Wednesday, February 7, 2018

God's Own Country - Much More Than a British Brokeback Mountain



God's Own Country, a British film that premiered at Sundance in 2017, suffered from a marketing problem right out of the gate. It was instantly dubbed a "British Brokeback Mountain" and as far as LGBT films from last year, Call Me by Your Name was taking up most of the space in the room. I am here to do my part and remedy some of that. God's Own Country is a distinct movie that deserves a lot more attention.

Early in God's Own Country, you may feel like the director (Francis Lee) is trying to turn you off or at least showing you that he is not one for compromise. There's a rough impersonal gay sex scene, hungover vomiting and a farmer elbow deep in a birthing cow. All of this eventually coalesces into the story of Johnny (Josh O'Connor), a young sheep rancher in Yorkshire who is more than just a bit rough around the edges. He's destructive and not very likable with a blunt bitterness towards the word he feels is leaving him behind. The family farm is falling apart after his father had a debilitating stroke and it's left mostly to him and his Nana (grandmother) to handle it all. I could understand wanting to be uninvited to this mud stained pity party. However you will be glad if you stick around.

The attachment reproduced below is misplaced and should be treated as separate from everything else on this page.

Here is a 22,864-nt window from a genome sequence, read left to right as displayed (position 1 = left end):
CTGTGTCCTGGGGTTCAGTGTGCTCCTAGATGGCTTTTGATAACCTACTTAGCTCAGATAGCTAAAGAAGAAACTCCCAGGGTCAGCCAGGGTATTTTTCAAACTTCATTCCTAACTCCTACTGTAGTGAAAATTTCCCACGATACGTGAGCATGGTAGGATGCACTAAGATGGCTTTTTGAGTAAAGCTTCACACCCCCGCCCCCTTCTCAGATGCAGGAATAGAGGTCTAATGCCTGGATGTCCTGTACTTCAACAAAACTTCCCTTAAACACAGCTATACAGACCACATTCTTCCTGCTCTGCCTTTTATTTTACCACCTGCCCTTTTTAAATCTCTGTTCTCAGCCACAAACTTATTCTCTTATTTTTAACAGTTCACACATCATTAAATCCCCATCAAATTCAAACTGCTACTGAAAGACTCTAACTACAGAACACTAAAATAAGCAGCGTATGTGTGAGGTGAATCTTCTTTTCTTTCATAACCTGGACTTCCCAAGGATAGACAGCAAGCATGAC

Enter Gheorghe (Alec Secareanu), a worker from Romania that the father has hired to help out during "lambing" season. Gheorghe is brooding and quiet but in a way that instantly annoys Johnny who tends toward the immature. When the two have to spend a couple of nights together tending to some sheep and experiencing the miracle of birth (you'll know every interesting and gross fact about sheep giving birth after watching this movie) they clash at first and then Gheorghe makes the simmering hostility physical and put's Johnny in his place. That scene sparks everything that happens after. The relationship quickly becomes sexual and then in a slow burn, turns intimate.

I can instantly zero in on what I loved about this movie. Coming out stories and the accompanying angst are valuable and have their place. God's Own Country is not one of those. It's implied that Johnny's former friends from school and his Nana at least know he is gay. His dad probably knows too but that's not dinner conversation in rural Yorkshire. Instead of "that" story, God's Own Country gets to tell a genuine, down to earth (literally, again there is so much mud) love story. Johnny has probably never been in love before and has absolutely no idea how to act when he is trying to attract rather than repel. Gheorghe has to, in some cases, physically walk Johnny through it all. The titillating sex scenes give way to quiet moments such as the two in the bath together sharing a cigarette. Add in the gorgeous scenes of the rolling grasslands of northern England and a gritty story has transformed as much as Johnny himself. I give this an A and offer the advice that unless you are British, turn on the subtitles. They think they are speaking English but who knows? Don't get mad. I'm an anglophile and my British friends know the teasing is the gentlest sort.



2 comments:

Aaron James said...

Awesome review! Sounds very interesting! I shall have to watch this! :D

Mocking Movies said...

Thanks. I hope it gets a lot more deserved attention.

 
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